In the photo below, Ria and I are standing in Frances Goldin Literary Agency’s new office, in front of shelves stocked with books they’ve helped bring into the world since 1977. I’m grateful to those who sustain my belief that I can make beautiful books, and to you, who have met the unbearably eager nature of this blogpost with an open heart.

Thank you, thank you, thank you.

Ria Julien and Kristen Young at Frances Goldin Literary Agency

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A few thoughts about what I do

Some people have asked me for the full text of my AWP panel presentation, Digging for Story: Research, Fieldwork and Creative Writing. Here goes:

I am an investigative journalist by trade, a novelist by vocation. Today I will focus not on my process of gathering data, but rather on how to bring truth, by which I mean accuracy, into fiction without becoming pedantic.

You want to go to as many sources as possible: reading and taking notes, informational interviews, walkabouts, drivethroughs and arounds. Hang out. To the extent possible, immerse yourself in the real world in which your fictional universe takes place.

But then, put those notes aside. Your job as a novelist is not to produce a piece of explanatory journalism, nor a dissertation. Your job is to leaven a scene with authentic details — which could take the form of a piece of dialogue in a regional dialect, a passing cultural reference, a brief mention of what seems like a chance object but whose placement in the text renders a historical, geographic or socioeconomic truth in one clean brushstroke.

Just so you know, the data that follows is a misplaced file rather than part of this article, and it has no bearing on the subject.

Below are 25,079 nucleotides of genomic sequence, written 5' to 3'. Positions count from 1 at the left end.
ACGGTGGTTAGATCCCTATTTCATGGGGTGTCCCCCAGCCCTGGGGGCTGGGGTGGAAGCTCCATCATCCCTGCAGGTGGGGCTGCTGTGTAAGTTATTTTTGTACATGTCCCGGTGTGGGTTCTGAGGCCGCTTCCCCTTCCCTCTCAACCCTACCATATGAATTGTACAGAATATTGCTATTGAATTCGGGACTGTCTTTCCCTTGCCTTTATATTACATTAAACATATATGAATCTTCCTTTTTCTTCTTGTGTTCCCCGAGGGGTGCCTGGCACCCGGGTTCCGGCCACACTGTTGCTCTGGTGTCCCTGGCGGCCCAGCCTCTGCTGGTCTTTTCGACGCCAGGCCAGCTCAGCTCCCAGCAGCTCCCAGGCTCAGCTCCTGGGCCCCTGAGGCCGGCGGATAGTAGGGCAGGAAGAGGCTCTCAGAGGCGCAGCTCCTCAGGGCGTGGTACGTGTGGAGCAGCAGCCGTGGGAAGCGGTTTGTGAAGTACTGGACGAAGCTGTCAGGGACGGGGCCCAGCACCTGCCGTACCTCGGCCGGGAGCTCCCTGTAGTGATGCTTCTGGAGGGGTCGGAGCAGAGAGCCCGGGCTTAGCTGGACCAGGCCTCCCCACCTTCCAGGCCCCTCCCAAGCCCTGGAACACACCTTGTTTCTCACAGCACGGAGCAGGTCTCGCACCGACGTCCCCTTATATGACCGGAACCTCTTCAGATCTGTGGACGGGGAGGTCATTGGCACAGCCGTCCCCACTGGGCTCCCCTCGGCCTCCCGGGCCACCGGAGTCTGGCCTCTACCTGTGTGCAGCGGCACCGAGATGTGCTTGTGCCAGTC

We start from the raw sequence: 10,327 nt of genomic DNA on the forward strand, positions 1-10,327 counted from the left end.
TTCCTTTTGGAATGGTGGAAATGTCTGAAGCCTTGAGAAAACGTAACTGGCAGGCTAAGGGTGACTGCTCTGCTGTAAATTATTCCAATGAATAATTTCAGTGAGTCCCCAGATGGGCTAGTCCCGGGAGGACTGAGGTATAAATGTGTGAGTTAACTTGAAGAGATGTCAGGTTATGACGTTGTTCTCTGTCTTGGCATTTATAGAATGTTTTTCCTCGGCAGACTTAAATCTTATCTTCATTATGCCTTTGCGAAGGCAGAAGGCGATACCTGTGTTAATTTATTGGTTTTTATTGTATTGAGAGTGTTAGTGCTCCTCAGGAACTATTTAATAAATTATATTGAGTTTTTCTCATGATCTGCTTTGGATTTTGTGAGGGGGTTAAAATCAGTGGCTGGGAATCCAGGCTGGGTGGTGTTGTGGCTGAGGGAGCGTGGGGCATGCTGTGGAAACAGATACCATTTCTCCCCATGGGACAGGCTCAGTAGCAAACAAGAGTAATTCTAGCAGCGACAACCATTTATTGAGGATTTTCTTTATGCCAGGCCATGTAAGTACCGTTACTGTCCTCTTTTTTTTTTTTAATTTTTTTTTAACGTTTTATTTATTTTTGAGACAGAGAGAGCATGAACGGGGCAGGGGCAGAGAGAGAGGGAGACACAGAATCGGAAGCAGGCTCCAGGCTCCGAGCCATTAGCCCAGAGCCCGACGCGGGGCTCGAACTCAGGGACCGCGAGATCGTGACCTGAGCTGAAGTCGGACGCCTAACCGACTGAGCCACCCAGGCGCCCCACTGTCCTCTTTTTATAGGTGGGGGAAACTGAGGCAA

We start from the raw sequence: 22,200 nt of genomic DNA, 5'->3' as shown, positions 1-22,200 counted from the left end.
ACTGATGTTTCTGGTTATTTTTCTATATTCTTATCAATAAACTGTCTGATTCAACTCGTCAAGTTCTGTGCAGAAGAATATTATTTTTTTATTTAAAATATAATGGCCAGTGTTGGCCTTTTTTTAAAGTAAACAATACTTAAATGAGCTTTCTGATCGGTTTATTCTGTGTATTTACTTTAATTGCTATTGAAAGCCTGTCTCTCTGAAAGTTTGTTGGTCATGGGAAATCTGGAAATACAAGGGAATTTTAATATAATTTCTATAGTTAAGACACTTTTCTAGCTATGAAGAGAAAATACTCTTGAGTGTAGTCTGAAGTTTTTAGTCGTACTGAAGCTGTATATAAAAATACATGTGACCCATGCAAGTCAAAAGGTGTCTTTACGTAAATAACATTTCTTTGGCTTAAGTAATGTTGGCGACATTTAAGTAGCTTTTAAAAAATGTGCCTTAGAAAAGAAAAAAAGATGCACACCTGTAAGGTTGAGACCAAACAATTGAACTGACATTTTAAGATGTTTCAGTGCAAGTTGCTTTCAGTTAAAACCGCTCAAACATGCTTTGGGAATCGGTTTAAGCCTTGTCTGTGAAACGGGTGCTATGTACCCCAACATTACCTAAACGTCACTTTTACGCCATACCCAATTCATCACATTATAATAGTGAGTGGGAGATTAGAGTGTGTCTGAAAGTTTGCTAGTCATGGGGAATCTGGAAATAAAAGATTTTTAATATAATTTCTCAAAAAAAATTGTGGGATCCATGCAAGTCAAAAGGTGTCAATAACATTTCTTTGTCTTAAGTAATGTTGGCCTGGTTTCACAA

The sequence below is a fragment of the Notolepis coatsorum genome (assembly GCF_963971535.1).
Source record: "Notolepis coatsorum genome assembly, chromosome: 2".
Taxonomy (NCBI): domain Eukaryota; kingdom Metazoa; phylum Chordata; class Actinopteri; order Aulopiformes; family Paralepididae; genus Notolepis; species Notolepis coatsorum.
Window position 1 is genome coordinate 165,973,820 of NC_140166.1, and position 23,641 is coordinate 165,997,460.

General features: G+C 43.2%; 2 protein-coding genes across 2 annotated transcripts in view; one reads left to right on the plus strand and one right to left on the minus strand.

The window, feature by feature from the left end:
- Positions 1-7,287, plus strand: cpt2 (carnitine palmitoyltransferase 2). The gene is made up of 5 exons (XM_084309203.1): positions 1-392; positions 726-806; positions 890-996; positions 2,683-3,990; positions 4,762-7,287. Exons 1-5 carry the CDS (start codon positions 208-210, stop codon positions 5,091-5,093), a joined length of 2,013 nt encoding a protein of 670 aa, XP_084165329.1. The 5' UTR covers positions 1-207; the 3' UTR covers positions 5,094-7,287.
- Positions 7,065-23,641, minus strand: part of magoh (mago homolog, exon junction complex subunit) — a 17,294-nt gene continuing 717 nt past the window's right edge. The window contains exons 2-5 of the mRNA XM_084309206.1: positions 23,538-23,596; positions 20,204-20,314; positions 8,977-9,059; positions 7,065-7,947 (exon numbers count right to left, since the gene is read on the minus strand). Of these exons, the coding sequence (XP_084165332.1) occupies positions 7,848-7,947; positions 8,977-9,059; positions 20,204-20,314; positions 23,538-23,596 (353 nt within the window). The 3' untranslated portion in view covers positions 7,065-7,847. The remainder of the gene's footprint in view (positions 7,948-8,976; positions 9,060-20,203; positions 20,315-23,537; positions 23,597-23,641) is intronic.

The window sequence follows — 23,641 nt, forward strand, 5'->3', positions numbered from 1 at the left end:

In whatever time you have, don’t become too grim in your pursuit. Stay playful, and stay open – in both the research and the writing. Allow your characters to surprise you. That means they’re alive. In fiction, the story-truth – a term coined by Tim O’Brien to mean the emotional truth – is more important than the happening-truth of factual occurrences. The research guides the story, but it does not control it. Let small details bear the weight of your knowledge.

Research carries a story like water a boat. Keep it moving. Stay afloat.

Now, I do love essayistic digressions – consider the whaling chapters of Moby Dick or the definitions of knots that formed chapter heading in The Shipping News. But to weave research into fiction throughout the text, and not just interruptive deliveries of factual or meta-commentary, I’ve found the trick is to keep it lyric, by which I mean authoritative.